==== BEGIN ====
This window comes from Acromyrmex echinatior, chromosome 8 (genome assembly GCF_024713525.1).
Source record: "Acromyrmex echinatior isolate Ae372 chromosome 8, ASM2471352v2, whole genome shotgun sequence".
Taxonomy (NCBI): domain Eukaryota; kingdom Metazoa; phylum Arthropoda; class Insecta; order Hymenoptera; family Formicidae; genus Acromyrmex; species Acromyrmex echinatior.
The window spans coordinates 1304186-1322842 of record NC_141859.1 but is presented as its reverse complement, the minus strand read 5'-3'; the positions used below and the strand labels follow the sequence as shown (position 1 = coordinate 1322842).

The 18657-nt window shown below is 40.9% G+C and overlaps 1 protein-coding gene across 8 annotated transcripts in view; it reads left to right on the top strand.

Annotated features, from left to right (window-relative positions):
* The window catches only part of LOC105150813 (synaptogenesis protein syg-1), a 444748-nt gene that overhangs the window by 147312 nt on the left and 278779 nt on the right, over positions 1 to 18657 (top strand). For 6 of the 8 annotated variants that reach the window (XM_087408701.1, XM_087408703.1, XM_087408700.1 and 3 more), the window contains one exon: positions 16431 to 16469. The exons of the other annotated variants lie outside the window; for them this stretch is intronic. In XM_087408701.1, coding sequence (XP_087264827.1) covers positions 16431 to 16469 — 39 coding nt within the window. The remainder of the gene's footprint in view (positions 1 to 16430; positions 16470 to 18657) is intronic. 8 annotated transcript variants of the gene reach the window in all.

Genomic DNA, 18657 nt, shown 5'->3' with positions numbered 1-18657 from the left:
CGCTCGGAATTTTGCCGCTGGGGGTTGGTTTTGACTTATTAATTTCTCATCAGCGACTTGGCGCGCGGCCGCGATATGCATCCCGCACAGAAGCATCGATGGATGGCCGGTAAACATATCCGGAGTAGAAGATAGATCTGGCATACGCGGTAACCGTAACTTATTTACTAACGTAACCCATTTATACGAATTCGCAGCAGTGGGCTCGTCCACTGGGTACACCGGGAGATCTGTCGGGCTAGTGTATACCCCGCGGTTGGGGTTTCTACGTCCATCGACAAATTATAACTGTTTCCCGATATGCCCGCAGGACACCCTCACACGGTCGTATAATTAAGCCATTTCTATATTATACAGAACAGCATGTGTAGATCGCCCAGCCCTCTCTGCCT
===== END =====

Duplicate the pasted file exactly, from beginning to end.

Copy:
This window comes from Acromyrmex echinatior, chromosome 8 (genome assembly GCF_024713525.1).
Source record: "Acromyrmex echinatior isolate Ae372 chromosome 8, ASM2471352v2, whole genome shotgun sequence".
Taxonomy (NCBI): domain Eukaryota; kingdom Metazoa; phylum Arthropoda; class Insecta; order Hymenoptera; family Formicidae; genus Acromyrmex; species Acromyrmex echinatior.
The window spans coordinates 1304186-1322842 of record NC_141859.1 but is presented as its reverse complement, the minus strand read 5'-3'; the positions used below and the strand labels follow the sequence as shown (position 1 = coordinate 1322842).

The 18657-nt window shown below is 40.9% G+C and overlaps 1 protein-coding gene across 8 annotated transcripts in view; it reads left to right on the top strand.

Annotated features, from left to right (window-relative positions):
* The window catches only part of LOC105150813 (synaptogenesis protein syg-1), a 444748-nt gene that overhangs the window by 147312 nt on the left and 278779 nt on the right, over positions 1 to 18657 (top strand). For 6 of the 8 annotated variants that reach the window (XM_087408701.1, XM_087408703.1, XM_087408700.1 and 3 more), the window contains one exon: positions 16431 to 16469. The exons of the other annotated variants lie outside the window; for them this stretch is intronic. In XM_087408701.1, coding sequence (XP_087264827.1) covers positions 16431 to 16469 — 39 coding nt within the window. The remainder of the gene's footprint in view (positions 1 to 16430; positions 16470 to 18657) is intronic. 8 annotated transcript variants of the gene reach the window in all.

Genomic DNA, 18657 nt, shown 5'->3' with positions numbered 1-18657 from the left:
CGCTCGGAATTTTGCCGCTGGGGGTTGGTTTTGACTTATTAATTTCTCATCAGCGACTTGGCGCGCGGCCGCGATATGCATCCCGCACAGAAGCATCGATGGATGGCCGGTAAACATATCCGGAGTAGAAGATAGATCTGGCATACGCGGTAACCGTAACTTATTTACTAACGTAACCCATTTATACGAATTCGCAGCAGTGGGCTCGTCCACTGGGTACACCGGGAGATCTGTCGGGCTAGTGTATACCCCGCGGTTGGGGTTTCTACGTCCATCGACAAATTATAACTGTTTCCCGATATGCCCGCAGGACACCCTCACACGGTCGTATAATTAAGCCATTTCTATATTATACAGAACAGCATGTGTAGATCGCCCAGCCCTCTCTGCCT